Monday, June 11, 2012

Pressures on Swiss patent clerks

This is today's xkcd comic.

A. Einstein is the only man to get a Nobel Prize in the sciences for work done in his spare time, while working some other day job. That is part of his mystique. Ever since, he is used in all sorts of arguments about human potential, sponsored research, and paradigm shifts.

The myth is exaggerated, of course. Einstein was not some disconnected dilettante. He studied physics at top European universities, and received the equivalent of a PhD in physics. His famous 1905 papers were based on work he did as a student, and he discussed them with professors. One of his 1905 papers was a polished version of his dissertation. The details are in his biographies. He worked as a clerk because he could not find an academic job. His relativity paper gets the most credit, but it was not really so original.

It would be nice to see a true example of physics being advanced by someone outside the meanstream establishment. It ought to be possible, since all the leading knowledge is published. I just don't know of any good examples.


  1. Surely you can't be serious. You're the first person I've ever heard argue the point that the era of significant contributions by laymen ended with Faraday. ("f/ Wiki: "Although Faraday received little formal education and knew little of higher mathematics such as calculus, he was one of the most influential scientists in history.") IMHO, grad student science is a lot like being an acolyte in a religious monastery -- the ones I've known always worked under a specific advisor, worked only on approaches which are in line with their advisor's work, in some cases following their advisor to different environs if the prof relocated. A contribution from a laymen, by definition, would be from someone who did not receive the benefit (some would say did not receive the detriment) of such apprenticeship.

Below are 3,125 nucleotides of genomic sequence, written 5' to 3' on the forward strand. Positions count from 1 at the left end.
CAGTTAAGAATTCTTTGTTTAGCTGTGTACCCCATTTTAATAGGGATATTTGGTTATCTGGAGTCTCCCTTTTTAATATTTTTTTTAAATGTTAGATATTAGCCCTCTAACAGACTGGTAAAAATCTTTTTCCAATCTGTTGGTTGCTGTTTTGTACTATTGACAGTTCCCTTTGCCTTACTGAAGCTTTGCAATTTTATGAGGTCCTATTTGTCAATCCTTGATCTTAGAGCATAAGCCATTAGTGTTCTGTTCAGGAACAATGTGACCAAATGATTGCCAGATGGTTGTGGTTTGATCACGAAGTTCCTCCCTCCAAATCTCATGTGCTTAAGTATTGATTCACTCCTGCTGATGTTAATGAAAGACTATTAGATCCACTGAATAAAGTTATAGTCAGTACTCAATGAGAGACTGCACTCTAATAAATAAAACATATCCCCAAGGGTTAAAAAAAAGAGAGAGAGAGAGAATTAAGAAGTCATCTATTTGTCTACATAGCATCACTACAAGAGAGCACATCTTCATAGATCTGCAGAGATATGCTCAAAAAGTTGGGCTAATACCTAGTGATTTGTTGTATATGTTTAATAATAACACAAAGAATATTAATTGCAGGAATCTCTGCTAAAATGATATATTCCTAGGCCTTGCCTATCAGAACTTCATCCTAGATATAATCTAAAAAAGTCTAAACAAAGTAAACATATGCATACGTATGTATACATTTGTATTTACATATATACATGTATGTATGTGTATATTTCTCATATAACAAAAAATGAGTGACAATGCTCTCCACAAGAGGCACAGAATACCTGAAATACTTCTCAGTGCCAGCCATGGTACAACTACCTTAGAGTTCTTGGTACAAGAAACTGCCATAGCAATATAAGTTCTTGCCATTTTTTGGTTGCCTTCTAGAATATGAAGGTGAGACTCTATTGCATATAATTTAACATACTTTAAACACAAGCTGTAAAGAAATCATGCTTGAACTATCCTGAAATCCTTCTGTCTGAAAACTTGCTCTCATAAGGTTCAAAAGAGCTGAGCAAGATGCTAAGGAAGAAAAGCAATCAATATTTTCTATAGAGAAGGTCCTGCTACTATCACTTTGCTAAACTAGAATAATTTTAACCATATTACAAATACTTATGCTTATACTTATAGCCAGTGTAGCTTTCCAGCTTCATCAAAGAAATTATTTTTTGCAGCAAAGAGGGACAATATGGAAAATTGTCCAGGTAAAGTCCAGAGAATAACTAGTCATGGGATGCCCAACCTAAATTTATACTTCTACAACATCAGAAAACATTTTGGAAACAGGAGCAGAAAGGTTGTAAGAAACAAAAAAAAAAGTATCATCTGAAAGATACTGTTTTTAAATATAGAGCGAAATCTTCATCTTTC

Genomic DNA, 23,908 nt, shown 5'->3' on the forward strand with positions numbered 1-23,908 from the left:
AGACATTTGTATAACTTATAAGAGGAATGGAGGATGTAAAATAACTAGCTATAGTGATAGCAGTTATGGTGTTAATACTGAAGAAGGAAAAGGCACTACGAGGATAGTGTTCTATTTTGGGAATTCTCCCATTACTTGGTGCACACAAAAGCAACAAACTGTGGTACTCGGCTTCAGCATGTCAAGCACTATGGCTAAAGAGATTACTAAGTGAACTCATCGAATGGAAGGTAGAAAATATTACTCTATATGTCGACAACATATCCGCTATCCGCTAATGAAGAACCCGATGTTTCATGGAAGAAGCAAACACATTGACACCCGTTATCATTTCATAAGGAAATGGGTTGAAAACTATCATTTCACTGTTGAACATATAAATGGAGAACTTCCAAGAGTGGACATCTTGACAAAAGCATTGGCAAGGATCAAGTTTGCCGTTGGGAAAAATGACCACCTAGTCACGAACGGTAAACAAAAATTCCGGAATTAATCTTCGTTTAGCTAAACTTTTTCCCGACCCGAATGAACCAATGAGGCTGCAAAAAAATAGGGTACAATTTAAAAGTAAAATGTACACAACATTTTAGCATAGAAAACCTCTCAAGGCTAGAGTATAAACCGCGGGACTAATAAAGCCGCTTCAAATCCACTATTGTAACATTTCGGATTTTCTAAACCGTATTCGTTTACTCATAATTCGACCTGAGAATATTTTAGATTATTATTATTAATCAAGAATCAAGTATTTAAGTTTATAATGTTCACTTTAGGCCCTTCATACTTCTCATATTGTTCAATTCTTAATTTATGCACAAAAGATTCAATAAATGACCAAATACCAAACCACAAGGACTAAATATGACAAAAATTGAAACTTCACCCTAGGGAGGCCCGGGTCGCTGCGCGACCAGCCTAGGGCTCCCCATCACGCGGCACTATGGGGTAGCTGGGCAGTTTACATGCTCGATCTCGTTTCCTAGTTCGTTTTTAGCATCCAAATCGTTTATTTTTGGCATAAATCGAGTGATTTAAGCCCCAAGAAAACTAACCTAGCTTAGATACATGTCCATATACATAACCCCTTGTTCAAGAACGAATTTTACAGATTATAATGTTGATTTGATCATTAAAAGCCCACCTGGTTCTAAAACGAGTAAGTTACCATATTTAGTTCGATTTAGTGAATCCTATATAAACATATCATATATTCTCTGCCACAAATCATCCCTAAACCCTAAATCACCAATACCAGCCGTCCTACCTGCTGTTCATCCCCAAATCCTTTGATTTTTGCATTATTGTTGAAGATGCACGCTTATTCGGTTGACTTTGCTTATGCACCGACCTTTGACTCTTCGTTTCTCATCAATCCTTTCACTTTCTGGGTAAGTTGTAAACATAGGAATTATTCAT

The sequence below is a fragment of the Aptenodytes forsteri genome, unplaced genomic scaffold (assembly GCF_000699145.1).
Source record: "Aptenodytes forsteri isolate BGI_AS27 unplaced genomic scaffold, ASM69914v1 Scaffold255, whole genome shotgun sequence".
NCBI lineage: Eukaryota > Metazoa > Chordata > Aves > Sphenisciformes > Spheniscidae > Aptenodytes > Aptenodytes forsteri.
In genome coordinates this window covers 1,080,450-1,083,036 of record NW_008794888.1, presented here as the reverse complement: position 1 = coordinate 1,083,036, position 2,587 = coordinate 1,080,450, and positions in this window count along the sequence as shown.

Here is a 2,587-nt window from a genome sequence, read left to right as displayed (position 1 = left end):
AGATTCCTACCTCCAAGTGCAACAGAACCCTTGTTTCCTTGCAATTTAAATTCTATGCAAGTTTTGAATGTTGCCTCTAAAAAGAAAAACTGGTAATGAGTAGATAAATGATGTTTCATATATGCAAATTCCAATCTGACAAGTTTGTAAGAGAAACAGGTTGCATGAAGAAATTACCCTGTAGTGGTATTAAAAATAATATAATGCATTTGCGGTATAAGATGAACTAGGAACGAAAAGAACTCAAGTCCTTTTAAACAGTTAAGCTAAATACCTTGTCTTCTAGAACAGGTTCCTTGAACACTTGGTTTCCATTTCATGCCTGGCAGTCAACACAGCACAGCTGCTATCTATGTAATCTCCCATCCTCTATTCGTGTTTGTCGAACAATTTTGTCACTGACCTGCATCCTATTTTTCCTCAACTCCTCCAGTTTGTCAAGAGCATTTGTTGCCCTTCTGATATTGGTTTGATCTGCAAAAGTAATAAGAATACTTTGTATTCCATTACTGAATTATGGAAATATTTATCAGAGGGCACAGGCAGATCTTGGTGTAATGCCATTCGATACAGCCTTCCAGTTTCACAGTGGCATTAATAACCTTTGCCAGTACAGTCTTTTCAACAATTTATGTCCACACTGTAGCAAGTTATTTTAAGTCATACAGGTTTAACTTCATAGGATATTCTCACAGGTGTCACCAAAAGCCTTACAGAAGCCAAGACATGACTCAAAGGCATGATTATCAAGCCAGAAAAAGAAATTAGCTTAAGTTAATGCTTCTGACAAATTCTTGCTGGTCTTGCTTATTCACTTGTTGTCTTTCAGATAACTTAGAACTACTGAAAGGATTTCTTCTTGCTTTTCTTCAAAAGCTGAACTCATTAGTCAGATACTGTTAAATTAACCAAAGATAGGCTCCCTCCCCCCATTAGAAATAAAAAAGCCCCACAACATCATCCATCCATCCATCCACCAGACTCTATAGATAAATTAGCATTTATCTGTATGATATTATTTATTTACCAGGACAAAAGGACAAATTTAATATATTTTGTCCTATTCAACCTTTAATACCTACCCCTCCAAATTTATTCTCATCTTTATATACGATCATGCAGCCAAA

Which engenders more questions, of course. How likely is a layman's work to get refereed? How would you feel, Rog, if someone like me asked you to drop what you're doing, put all your other reading on hold, and check out 500 pages I churned out on nonlinear control theory? BTW, you'll also have to read my underlying works first, just to get the lay of the land, and of course the coda I'm writing (in progress).

    I love the idea. I love the fact that I once wrote in my memoirs, regarding a fib I'd told to a schoolteacher, about "the electrical moment of the lie" -- and then wondering later, hmm, "could that phrase be used to advance Physics?" I enjoyed scribbling out eight pages of thoughts, equations and diagrams about how to solve the asteroid-Earth collision problem, and sending them to a Physics colleague ... but sadly, no Prix Nobel in the offing. Lost Cause.

  2. I would love to see some good examples of big contributions being made by amateur scientists.